Kristina Lund takes over as the utility is embarking on an ambitious plan to upgrade its grid, with $1.2 billion in investments designed to prevent outages and other service interruptions.
Indiana regulators cut Duke Energy’s proposed rate hike by 60%
The Indiana Utility Regulatory Commission ruled Monday that Duke Energy, the state’s largest electricity provider, could collect an additional $146 million a year from customers. That’s down sharply from Duke Energy’s original request.Read More
IBJ PODCAST: Quiet not-for-profit powers big innovations in energy, transportation
Energy Systems Network prefers to work in the background while pushing forward initiatives like IndyGo’s bus rapid transit program, the Blue Indy electric car-sharing service and autonomous IndyCar-style racing.Read More
2020 Innovation Issue: Catalyst firm breaks ground with transportation-technology projects
Most people have never heard of Energy Systems Network. But they probably either know of or have been affected by one or more of the not-for-profit’s forward-thinking projects.Read More
Proposed study commission on climate change advances to full City-County Council
The proposal was penned by Democrats in early January and has been opposed by council Republicans who believe creating a commission to study climate change is a redundant effort.Read More
In Indiana, more than 112,000 households are behind 120 days or more on their power bills, a Washington Post analysis of the largest local energy companies’ records found.
The House bill, dubbed the “Clean Economy Jobs and Innovation Act,” would support clean energy technologies through research and development funding. It also boosts electric cars and programs to finance clean energy projects.
Federal regulators on Monday handed a victory to corn farmers and the renewable fuels industry by refusing to allow a group of petroleum refiners in 14 states to forego requirements to blend ethanol into the gasoline they make.
The U.S. Department of Justice, Environmental Protection Agency and the California attorney general’s office say Daimler violated environmental laws by using so-called “defeat device software” to circumvent emissions testing.
The Indianapolis-based utility said it also will spend $5 million to mitigate what critics say has been harm to the environment caused by the plant’s excess emissions over the years.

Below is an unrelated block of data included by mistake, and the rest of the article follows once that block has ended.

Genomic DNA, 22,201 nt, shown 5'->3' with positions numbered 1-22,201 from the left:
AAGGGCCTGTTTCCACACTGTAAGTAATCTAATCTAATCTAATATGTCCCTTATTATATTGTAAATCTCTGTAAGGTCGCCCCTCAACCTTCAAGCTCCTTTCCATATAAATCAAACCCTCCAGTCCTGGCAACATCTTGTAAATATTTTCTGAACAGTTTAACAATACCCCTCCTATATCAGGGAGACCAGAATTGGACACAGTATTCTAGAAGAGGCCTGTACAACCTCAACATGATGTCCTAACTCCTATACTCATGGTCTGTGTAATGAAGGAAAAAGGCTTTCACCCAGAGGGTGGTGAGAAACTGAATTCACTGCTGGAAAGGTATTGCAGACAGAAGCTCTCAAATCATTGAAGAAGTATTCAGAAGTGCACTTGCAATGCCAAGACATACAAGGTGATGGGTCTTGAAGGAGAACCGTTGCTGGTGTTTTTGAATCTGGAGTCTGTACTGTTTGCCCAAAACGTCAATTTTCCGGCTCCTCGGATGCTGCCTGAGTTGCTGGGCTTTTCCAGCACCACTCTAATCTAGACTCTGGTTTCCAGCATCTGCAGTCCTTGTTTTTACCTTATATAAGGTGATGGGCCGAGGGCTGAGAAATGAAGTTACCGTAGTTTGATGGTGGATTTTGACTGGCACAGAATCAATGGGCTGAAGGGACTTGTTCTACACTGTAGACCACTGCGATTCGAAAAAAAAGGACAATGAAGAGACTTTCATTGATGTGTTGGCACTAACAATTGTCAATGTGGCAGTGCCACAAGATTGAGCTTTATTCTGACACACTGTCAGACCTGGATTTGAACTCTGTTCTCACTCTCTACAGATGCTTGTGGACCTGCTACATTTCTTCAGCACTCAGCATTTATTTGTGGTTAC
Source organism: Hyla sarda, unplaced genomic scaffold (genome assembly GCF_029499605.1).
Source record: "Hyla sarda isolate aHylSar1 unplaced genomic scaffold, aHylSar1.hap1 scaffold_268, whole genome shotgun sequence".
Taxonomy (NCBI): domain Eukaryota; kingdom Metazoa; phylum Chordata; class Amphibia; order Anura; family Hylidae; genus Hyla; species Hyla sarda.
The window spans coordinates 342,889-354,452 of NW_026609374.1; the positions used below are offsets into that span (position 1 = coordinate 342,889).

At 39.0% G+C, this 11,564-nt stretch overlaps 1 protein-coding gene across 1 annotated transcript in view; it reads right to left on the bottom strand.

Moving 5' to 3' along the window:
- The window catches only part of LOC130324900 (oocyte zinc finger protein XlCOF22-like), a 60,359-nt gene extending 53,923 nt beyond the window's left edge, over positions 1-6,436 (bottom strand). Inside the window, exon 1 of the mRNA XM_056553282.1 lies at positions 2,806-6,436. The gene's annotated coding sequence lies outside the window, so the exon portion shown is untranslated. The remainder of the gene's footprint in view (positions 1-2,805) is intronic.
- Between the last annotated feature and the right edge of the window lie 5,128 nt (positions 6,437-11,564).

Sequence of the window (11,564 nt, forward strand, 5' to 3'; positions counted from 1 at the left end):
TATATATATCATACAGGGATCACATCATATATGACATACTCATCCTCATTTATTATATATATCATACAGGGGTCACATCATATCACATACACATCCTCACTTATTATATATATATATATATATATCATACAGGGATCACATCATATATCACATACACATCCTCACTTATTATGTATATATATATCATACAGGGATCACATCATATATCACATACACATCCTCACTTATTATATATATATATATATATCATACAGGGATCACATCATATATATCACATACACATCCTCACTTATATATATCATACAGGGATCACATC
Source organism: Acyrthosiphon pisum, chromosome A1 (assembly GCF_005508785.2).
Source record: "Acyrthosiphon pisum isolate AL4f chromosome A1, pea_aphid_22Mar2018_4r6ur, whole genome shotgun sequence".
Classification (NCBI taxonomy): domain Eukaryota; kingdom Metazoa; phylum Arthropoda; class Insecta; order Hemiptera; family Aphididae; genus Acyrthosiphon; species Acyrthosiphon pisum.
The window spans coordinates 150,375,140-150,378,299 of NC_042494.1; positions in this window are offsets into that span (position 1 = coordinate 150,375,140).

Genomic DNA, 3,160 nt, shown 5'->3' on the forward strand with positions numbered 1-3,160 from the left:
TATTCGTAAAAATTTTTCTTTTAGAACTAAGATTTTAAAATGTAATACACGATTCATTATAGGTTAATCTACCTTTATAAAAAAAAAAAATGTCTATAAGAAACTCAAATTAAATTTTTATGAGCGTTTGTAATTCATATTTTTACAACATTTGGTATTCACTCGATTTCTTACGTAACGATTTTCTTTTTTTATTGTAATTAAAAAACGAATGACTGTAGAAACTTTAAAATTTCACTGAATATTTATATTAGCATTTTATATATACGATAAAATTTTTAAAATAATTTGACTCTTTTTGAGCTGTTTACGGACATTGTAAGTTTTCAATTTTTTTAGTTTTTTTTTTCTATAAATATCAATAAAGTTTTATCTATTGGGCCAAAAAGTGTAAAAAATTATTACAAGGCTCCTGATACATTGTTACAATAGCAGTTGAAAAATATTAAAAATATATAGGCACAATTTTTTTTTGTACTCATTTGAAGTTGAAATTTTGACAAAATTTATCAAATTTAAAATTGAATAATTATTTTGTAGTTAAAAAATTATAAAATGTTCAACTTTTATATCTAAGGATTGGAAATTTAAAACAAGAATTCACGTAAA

The Office of the Utility Consumer Counselor is recommending state regulators deny a utility’s request to compensate customers with solar panels less for extra energy they send back into the power grid.
The service started by the parent company of Indianapolis Power & Light offers monthly subscriptions that cover use of a car, plus all insurance and maintenance costs.
Smaller, independent operators hailed the changes as important to their survival, but major oil producers called the move disappointing.
The Indiana Utility Regulatory Commission cited the utility for instances of failing to locate or mark underground pipelines within two days of a request being made, as is required in advance of any excavation work.
Supporters say the Great American Outdoors Act is the most significant conservation legislation enacted in nearly half a century.
While the demand for printing papers had been in slow decline before the pandemic, the magnitude of the drop during COVID-19 has been a surprise.
The controversial changes to the National Environmental Policy Act are expected to make it easier to build highways, pipelines, chemical plants and other projects.
Environmental Protection Agency Administrator Andrew Wheeler said national average ozone concentrations have dropped 25% in recent decades, mainly due to reductions in pollutants that contribute to the formation of smog.
Monday’s ruling followed a huge uproar from ratepayers and elected officials, who widely criticized utilities for their request to charge customers for electricity they didn’t use when demand slowed down during health crisis lockdowns.
More than 2,300 people have complained by email to the Indiana Utility Consumer Counselor, which is on track to become the largest number of complaints for any single case in at least a decade.
Without spring events that usually attract members and donors, some of Indiana’s environmental organizations are struggling to stay afloat.
A utility that serves about 145,000 customers in Indiana wants approval to significantly reduce financial credits given to people who send excess solar-generated electricity into the power grid.
Claiming an IDEM official gave “disparate treatment out of sheer vindictiveness” and “orchestrated a campaign of official harassment,” environmental consultants and business owners have filed a lawsuit against the Indiana Department of Environment Management and a deputy assistant commissioner.